Rolling Stone on the ‘Psychedelic Miracle’

Cover image featuring Ed Sheeran squatting down with his arms wrapped around his kneed and shoulder. Cover story is for The Psychedelic Miracle.

March 21, 2017

This month’s issue of Rolling Stone magazine includes a powerful cover story by writer Mac McClelland about both the “renaissance” of legal research with psychedelics as well as “underground” therapy to treat mental health issues. That includes her attempts to address her own PTSD, major depressive disorder, and suicidal ideation with both MDMA and ayahuasca.

The story calls out very serious, and potentially troubling, issues for those of us in the scientific and medical research communities. Psychedelics are not a “miracle,” as put forward by Rolling Stone. Work by researchers today aims to unlock their potential as powerful medicines to reduce suffering. As with other powerful medicines, being clear and careful about the treatment regimes that accompany how the medicine is administered are crucial to understanding their potential benefit.

The article notes that New York University, the University of New Mexico, the University of Zurich, Johns Hopkins University, the University of Alabama and the University of California-Los Angeles have all partnered with the Heffter Research Institute to study psilocybin for alcoholism, smoking cessation, cocaine dependence, terminal-cancer anxiety, and depression.

Evidence gathered so far, the article states, “makes researchers cautiously optimistic that psychedelics hold potential for great healing and change. If they're right, medicalization could address the deficits in treatment options for afflictions – trauma, depression, anxiety, addiction – that collectively impact millions of Americans, and ultimately shape our world.”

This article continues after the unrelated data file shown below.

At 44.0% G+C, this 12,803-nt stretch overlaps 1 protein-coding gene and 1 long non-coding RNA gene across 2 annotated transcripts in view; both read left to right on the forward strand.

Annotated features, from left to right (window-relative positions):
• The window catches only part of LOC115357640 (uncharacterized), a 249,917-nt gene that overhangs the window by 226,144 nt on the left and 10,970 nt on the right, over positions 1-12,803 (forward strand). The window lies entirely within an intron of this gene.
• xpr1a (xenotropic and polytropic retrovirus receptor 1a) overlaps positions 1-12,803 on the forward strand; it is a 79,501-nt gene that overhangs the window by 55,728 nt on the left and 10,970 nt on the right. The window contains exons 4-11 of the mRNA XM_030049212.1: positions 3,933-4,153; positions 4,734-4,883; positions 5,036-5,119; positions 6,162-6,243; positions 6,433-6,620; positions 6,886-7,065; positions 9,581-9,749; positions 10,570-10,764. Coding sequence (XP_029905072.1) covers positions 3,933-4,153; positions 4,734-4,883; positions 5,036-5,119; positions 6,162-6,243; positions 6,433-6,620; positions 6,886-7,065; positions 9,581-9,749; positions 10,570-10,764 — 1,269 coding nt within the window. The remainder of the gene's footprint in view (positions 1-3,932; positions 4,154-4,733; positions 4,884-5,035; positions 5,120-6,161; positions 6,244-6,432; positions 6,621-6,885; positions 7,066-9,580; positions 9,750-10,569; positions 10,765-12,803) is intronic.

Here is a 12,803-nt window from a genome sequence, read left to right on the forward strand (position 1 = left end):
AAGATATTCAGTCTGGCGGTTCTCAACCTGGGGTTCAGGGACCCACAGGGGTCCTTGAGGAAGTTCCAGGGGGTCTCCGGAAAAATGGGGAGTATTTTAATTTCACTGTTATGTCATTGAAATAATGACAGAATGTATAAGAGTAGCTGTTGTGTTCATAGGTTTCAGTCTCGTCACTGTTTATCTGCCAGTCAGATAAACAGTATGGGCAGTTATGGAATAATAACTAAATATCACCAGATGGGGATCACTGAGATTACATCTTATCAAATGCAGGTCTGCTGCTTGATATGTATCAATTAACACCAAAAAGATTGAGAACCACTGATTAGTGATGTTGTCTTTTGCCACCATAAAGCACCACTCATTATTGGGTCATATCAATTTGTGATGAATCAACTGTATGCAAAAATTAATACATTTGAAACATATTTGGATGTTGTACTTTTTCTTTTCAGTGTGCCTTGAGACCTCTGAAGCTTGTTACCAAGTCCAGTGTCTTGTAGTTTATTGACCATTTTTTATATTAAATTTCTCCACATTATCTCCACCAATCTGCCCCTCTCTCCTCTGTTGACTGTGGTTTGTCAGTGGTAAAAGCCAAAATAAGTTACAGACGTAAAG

Unfortunately, the piece also appears to argue that because waiting for psychedelics to become legal and widely available is “untenable” for many patients whose suffering is not being sufficiently addressed by existing pharmaceutical options, underground therapy is a viable option. McClelland’s first-hand stories reveal the risks of using psychedelics under the supervision of underground practitioners who “vary in quality, expertise and method.”

McClelland recounts that the underground therapist who provided her with MDMA forced her to leave, still clearly under the influence of the drug, because another appointment was coming. Hours later, she had a breakdown at a restaurant and fled from her hotel, alone. After weeks of mood swings, she spent one day “indulging a rich and specific fantasy” about committing suicide. Despite that experience and a family history of schizophrenia, she tried ayahuasca under the supervision of a different underground therapist, with mixed results.

We want to be very clear — no patient participating in a Heffter-related research project would encounter this experience. Our researchers are governed by multiple layers of supervision, from the first evaluation of a research proposal to the scrutiny of a host institution. The experience McClelland shares, though well intentioned, raises red flags for us at Heffter.

Heffter researchers believe the administration of psilocybin as medicine in a clinical setting provides crucial protections from harm as well as an important baseline for evaluating and better understanding potential benefits.